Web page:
cost of power generation has increased significantly due to natural gas
restrictions and reliance on more expensive fuels, while electric tariffs have
been frozen (especially to the residential market). Such deficit between
electricity tariffs and industry costs is funded through subsidies, which depend
on public funding.

Capex's cash flow generation is volatile; power generation is, among other
things, subject to regulatory issues and weather conditions. Operating cash flow
generation is concentrated in Argentina. During the first six months of FYE
April 30, 2013, as of Oct. 31, 2012, Capex generated USD23 million in funds from
operations (FFO) and funded USD25.8 million of capital expenditures. Capex has
some flexibility to manage capital expenditures in the short term. Yet, in the
long run investments are vital to secure the company's vertically integrated
model. Proven gas reserves cover approximately six to eight years of the
electric plant's needs (depending on the percentage bought in the market and the
power generation).

Fitch believes Capex's leverage needs to remain moderate to mitigate regulatory
risks. At Oct. 31, 2012, Capex had a total debt-to-EBITDA ratio of 3.9x and
EBITDA-to-interest of 2.1x. As of Oct.31, 2012, the company had USD7.5 million
of short-term cash and marketable securities and USD43 million in long term
debt. These figures compared to USD26.7 million of short-term debt. During 2011,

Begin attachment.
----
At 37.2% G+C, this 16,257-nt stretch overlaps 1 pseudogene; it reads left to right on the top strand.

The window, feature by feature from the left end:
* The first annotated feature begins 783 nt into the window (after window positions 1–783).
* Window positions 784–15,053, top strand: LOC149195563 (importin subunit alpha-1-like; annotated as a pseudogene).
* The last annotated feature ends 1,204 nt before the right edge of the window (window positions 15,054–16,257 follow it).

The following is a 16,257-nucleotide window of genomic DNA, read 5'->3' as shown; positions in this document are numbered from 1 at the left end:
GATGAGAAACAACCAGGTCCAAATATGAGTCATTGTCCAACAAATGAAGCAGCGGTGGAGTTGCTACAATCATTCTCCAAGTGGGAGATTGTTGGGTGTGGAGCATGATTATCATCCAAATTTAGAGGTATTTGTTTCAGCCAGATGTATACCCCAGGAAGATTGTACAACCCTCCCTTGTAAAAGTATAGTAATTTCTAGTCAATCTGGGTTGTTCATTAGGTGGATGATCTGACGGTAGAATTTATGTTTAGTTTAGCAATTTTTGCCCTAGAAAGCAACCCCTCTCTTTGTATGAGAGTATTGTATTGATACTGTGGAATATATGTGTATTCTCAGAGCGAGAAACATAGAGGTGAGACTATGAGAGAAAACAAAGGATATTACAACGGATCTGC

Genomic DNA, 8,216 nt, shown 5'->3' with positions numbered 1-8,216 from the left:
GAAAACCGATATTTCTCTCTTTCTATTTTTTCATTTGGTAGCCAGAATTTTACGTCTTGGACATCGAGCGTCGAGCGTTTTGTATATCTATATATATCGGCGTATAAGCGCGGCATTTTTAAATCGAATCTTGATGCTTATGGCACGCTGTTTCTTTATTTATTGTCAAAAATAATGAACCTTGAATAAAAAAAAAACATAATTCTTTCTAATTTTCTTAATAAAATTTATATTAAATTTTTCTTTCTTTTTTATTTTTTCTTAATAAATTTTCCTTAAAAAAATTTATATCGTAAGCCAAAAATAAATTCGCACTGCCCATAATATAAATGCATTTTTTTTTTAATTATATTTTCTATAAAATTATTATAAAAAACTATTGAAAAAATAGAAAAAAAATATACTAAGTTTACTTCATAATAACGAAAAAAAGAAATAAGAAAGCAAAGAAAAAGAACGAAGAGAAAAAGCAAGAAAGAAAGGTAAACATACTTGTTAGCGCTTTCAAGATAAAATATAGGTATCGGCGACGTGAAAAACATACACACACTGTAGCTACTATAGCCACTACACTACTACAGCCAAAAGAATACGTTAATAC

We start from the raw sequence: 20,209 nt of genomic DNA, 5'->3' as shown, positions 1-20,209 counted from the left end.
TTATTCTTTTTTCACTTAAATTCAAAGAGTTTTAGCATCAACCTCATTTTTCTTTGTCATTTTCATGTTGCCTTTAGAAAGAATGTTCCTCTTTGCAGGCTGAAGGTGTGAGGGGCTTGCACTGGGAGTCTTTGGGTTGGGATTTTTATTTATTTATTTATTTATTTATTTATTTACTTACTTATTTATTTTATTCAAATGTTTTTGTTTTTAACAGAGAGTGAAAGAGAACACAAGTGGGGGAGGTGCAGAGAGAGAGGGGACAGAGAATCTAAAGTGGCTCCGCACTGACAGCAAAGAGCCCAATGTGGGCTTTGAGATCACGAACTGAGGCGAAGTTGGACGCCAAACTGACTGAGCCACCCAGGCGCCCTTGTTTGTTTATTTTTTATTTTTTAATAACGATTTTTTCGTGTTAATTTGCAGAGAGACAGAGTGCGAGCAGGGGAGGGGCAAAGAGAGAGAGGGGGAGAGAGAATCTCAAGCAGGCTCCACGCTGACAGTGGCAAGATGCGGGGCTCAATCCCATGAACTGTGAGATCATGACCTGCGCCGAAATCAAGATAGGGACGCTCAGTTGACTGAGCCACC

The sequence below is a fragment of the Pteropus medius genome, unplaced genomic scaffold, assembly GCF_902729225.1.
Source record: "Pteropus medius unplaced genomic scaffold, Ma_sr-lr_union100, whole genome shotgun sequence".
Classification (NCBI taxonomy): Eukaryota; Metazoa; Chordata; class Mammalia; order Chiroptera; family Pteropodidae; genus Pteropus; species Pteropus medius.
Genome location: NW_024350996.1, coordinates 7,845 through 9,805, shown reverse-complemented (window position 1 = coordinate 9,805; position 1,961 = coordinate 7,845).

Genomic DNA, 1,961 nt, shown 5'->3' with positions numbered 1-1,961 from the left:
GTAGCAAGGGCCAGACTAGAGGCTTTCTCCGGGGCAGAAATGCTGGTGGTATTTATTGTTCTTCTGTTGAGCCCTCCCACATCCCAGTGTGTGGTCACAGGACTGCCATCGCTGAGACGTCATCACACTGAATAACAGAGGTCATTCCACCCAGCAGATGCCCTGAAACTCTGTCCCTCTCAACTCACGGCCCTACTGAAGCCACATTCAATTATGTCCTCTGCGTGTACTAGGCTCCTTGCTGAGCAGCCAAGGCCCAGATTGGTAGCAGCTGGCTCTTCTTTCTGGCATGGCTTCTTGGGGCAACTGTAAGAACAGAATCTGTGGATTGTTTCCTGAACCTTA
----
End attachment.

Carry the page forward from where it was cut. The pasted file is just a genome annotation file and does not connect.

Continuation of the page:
Capex issued USD200 million of notes maturing in 2018. These notes account for
the majority of the company's USD243.9 million of total debt at the end of


The Stable Outlook reflects Fitch's expectations that Capex will manage its
balance sheet to a targeted debt-to-EBITDA ratio of around 3.0x. Under a
conservative scenario, Fitch estimates the company's interest coverage to be
around 2.5x.

Any significant increase in Capex's targeted leverage ratio would threaten
credit quality and could result in a negative rating action. Also, ratings could
be negatively affected by a sustained decline in gas reserves and production or
failure to further develop new fields, threatening the integrated business model
in the long term. In addition, ratings could be affected by a significant and
sustained change in the regulatory environment.

Additional information is available ''. The ratings above
were solicited by, or on behalf of, the issuer, and therefore, Fitch has been
compensated for the provision of the ratings.

Applicable Criteria and Related Research:
--'Corporate Rating Methodology' (Aug. 08, 2012);
--'Liquidity Considerations for Corporate Issues' (June 12, 2007);
--'Recovery Ratings and Notching Criteria for Nonfinancial Corporate Issuers'
(Nov. 24, 2009).

Applicable Criteria and Related Research:
Corporate Rating Methodology
Recovery Ratings and Notching Criteria for Non-Financial Corporate Issuers
Liquidity Considerations for Corporate Issuers

Our Standards:The Thomson Reuters Trust Principles.